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What needs to be done in preparation forCopenhagen COP 15 in December 2009?
Two things may realistically be achieved at the Copenhagen talks: one is to ensure that the agri-culture references in the texts are agreed and included in the final drafts; the other is to get amandate for a work programme on agriculture, perhaps along the lines of the five year NairobiWork Programme on adaptation that commenced in 2005.Getting the text markers retained will require lobbying at the three Ad-hoc Working Group meet-ings
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that remain before Copenhagen. More challenging will be creating a feasible programme oftechnical work subsequent to Copenhagen that can be mandated.
Sources
Texts analysed:
1.AWG-LCA (2009) Negotiating Text. Produced for Bonn meeting June 1-12
th
2009.UNFCCChttp://unfccc.int/resource/docs/2009/awglca6/eng/08.pdf.2.AWG-KP (2009) A proposal for amendments to the Kyoto Protocol pursuant to its Arti-cle 3 Paragraph 9. Produced for Bonn meeting June 1-12 2009. UNFCCC.http://unfccc.int/resource/docs/2009/awg8/eng/07.pdf.3.AWG KP (2009) A text on other issues outlined in document FCCC/KP/AWG/2008/8.Produced for Bonn meeting June 1-12 2009 UNFCCC.http://unfccc.int/resource/docs/2009/awg8/eng/08.pdf.4.IISD (2009) Summary of the Climate Change Talks 1-12 June 2009 (26pp), Earth Nego-tiations Bulletin Vol. 12 No. 241http://www.iisd.ca/climate/sb30.5.ENB (2009) Special Report on “Land Day”, Side Event at Bonn negotiations on June6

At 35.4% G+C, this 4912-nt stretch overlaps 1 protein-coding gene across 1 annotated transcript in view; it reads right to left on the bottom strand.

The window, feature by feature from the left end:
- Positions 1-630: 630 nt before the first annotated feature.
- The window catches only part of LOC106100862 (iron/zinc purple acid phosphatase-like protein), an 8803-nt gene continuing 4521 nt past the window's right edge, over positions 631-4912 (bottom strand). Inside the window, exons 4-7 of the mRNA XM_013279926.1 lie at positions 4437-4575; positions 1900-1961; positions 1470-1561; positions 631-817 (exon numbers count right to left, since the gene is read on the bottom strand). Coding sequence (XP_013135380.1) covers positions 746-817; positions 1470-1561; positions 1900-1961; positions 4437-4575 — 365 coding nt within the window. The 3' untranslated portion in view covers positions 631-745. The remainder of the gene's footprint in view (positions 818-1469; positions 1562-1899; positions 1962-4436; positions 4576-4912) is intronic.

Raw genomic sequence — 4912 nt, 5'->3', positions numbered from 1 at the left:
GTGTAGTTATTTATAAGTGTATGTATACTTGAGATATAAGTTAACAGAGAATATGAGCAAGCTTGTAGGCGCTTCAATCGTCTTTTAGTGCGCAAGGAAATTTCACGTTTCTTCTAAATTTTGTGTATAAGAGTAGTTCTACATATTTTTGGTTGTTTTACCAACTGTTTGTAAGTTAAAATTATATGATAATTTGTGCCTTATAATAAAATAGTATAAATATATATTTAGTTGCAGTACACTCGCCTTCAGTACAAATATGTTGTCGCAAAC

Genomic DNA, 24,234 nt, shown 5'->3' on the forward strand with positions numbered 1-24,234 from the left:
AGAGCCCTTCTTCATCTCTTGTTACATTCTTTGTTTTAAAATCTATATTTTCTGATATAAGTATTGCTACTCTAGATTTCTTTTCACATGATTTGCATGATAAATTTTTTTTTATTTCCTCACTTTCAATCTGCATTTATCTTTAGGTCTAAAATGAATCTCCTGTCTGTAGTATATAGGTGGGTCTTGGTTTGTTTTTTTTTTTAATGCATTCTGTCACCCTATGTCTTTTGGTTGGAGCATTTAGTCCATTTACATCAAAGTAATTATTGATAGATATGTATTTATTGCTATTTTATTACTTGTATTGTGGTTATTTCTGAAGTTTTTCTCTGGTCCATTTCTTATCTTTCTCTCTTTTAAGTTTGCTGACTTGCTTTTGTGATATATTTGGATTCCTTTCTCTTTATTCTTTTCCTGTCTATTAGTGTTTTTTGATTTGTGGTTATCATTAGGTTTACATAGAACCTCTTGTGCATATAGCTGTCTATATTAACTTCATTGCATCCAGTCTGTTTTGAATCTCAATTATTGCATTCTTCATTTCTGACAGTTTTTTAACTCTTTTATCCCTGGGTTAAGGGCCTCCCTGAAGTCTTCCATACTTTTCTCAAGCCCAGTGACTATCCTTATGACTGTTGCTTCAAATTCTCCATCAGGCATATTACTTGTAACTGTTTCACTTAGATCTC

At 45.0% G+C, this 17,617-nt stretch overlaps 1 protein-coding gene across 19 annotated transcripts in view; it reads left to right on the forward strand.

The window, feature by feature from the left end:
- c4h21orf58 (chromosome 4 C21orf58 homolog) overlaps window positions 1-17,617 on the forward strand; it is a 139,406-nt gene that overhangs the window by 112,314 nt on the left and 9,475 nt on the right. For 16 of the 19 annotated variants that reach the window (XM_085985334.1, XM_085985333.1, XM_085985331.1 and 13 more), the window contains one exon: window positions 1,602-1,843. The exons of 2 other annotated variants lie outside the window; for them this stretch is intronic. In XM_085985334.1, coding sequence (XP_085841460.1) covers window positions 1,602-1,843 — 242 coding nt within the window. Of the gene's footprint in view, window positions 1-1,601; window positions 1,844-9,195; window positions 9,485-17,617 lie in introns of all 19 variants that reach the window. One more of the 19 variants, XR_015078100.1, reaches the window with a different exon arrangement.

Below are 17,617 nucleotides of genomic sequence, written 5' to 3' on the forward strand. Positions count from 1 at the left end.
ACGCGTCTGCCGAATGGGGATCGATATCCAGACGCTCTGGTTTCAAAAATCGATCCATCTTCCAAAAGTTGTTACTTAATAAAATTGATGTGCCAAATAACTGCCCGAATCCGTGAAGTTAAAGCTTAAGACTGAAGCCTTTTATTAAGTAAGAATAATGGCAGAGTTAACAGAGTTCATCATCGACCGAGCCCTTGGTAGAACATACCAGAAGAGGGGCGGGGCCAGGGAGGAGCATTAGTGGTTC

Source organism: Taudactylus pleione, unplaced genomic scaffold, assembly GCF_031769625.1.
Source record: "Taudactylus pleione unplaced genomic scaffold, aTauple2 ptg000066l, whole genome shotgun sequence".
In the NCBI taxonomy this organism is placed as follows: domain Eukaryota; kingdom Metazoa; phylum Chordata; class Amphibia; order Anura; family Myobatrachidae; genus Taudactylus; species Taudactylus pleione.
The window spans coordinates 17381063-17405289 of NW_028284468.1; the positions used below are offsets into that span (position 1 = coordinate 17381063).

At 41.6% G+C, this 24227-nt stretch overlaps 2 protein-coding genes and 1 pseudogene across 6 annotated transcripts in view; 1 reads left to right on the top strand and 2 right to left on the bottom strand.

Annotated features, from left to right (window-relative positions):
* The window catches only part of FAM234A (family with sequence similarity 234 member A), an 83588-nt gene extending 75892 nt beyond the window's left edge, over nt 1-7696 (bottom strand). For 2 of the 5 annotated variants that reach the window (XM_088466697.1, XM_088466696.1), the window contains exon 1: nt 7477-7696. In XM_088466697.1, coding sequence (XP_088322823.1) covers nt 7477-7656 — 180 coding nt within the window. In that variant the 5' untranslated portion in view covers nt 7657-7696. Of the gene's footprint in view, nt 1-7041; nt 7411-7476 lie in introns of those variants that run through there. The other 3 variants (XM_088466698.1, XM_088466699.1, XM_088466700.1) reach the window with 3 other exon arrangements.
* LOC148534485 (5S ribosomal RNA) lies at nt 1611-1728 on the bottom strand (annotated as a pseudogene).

th
, UNCCCDhttp://www.iisd.ca/climate/sb30/enbots/06.html.6.UN (1998) Kyoto Protocolhttp://unfccc.int/resource/docs/2009/awglca6/eng/08.pdf.7.UN (1992) Convention on Climate Changehttp://unfccc.int/resource/docs/convkp/conveng.pdf.
Background references:FAO
(2009) Anchoring agriculture in a Copenhagen agreement: A policy brief for negotiat-ing parties by FAO.http://www.fao.org/forestry/foris/data/nrc/policy_brief_sbstabonn.pdf
GDPRD
(2009) Platform Briefing Note Agriculture and Climate Change Issue 1, May 2009http://www.donorplatform.org/content/view/257/207.
IFPRI
(2009) Agriculture and Climate Change: an agenda for negotiation in Copenhagen,2020 Vision Focus Briefs No 16.http://www.ifpri.org/2020/focus/focus16.asp.
Tawney, L
. (2009) Agriculture: a necessary complication in the climate change negotia-tions.http://www.grist.org/article/2009-06-10-agriculture-Bonn-climate
 
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Bonn 10–14 August; Bangkok 28September–9 October; Barcelona2–6 November
Platform Issue Paper | No. 1